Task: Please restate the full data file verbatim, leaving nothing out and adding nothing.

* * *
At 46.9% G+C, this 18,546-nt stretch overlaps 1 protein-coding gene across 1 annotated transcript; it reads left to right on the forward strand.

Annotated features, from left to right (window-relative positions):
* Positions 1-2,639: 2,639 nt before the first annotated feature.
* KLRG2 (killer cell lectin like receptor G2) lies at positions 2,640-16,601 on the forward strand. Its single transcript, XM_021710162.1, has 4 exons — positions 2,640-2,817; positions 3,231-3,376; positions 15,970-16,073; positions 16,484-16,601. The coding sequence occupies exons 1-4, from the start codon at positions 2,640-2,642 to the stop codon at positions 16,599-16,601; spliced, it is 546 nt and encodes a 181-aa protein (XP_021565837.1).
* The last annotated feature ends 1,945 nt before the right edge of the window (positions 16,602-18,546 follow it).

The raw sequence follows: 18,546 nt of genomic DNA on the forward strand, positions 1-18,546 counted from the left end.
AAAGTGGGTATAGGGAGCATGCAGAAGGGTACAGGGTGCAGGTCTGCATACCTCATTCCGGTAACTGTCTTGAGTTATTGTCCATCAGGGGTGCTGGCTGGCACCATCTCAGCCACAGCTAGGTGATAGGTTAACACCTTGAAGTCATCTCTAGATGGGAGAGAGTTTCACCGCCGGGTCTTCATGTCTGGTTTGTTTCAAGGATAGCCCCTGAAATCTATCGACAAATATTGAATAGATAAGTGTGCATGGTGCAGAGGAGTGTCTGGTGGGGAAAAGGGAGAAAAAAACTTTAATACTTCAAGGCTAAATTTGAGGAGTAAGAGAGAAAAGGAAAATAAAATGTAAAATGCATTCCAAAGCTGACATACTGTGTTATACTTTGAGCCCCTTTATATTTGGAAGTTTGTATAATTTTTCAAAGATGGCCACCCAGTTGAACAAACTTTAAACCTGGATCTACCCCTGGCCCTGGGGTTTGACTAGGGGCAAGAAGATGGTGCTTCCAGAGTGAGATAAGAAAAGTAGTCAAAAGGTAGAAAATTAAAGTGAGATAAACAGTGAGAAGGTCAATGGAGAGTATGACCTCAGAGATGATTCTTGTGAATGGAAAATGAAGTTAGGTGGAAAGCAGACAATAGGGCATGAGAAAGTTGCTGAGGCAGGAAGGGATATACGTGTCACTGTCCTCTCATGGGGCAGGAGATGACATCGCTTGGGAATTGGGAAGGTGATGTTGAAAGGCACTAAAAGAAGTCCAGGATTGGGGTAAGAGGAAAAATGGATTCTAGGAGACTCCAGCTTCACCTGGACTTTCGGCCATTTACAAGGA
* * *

At 46.9% G+C, this 18,546-nt stretch overlaps 1 protein-coding gene across 1 annotated transcript; it reads left to right on the forward strand.

Annotated features, from left to right (window-relative positions):
* Positions 1-2,639: 2,639 nt before the first annotated feature.
* KLRG2 (killer cell lectin like receptor G2) lies at positions 2,640-16,601 on the forward strand. Its single transcript, XM_021710162.1, has 4 exons — positions 2,640-2,817; positions 3,231-3,376; positions 15,970-16,073; positions 16,484-16,601. The coding sequence occupies exons 1-4, from the start codon at positions 2,640-2,642 to the stop codon at positions 16,599-16,601; spliced, it is 546 nt and encodes a 181-aa protein (XP_021565837.1).
* The last annotated feature ends 1,945 nt before the right edge of the window (positions 16,602-18,546 follow it).

The raw sequence follows: 18,546 nt of genomic DNA on the forward strand, positions 1-18,546 counted from the left end.
AAAGTGGGTATAGGGAGCATGCAGAAGGGTACAGGGTGCAGGTCTGCATACCTCATTCCGGTAACTGTCTTGAGTTATTGTCCATCAGGGGTGCTGGCTGGCACCATCTCAGCCACAGCTAGGTGATAGGTTAACACCTTGAAGTCATCTCTAGATGGGAGAGAGTTTCACCGCCGGGTCTTCATGTCTGGTTTGTTTCAAGGATAGCCCCTGAAATCTATCGACAAATATTGAATAGATAAGTGTGCATGGTGCAGAGGAGTGTCTGGTGGGGAAAAGGGAGAAAAAAACTTTAATACTTCAAGGCTAAATTTGAGGAGTAAGAGAGAAAAGGAAAATAAAATGTAAAATGCATTCCAAAGCTGACATACTGTGTTATACTTTGAGCCCCTTTATATTTGGAAGTTTGTATAATTTTTCAAAGATGGCCACCCAGTTGAACAAACTTTAAACCTGGATCTACCCCTGGCCCTGGGGTTTGACTAGGGGCAAGAAGATGGTGCTTCCAGAGTGAGATAAGAAAAGTAGTCAAAAGGTAGAAAATTAAAGTGAGATAAACAGTGAGAAGGTCAATGGAGAGTATGACCTCAGAGATGATTCTTGTGAATGGAAAATGAAGTTAGGTGGAAAGCAGACAATAGGGCATGAGAAAGTTGCTGAGGCAGGAAGGGATATACGTGTCACTGTCCTCTCATGGGGCAGGAGATGACATCGCTTGGGAATTGGGAAGGTGATGTTGAAAGGCACTAAAAGAAGTCCAGGATTGGGGTAAGAGGAAAAATGGATTCTAGGAGACTCCAGCTTCACCTGGACTTTCGGCCATTTACAAGGA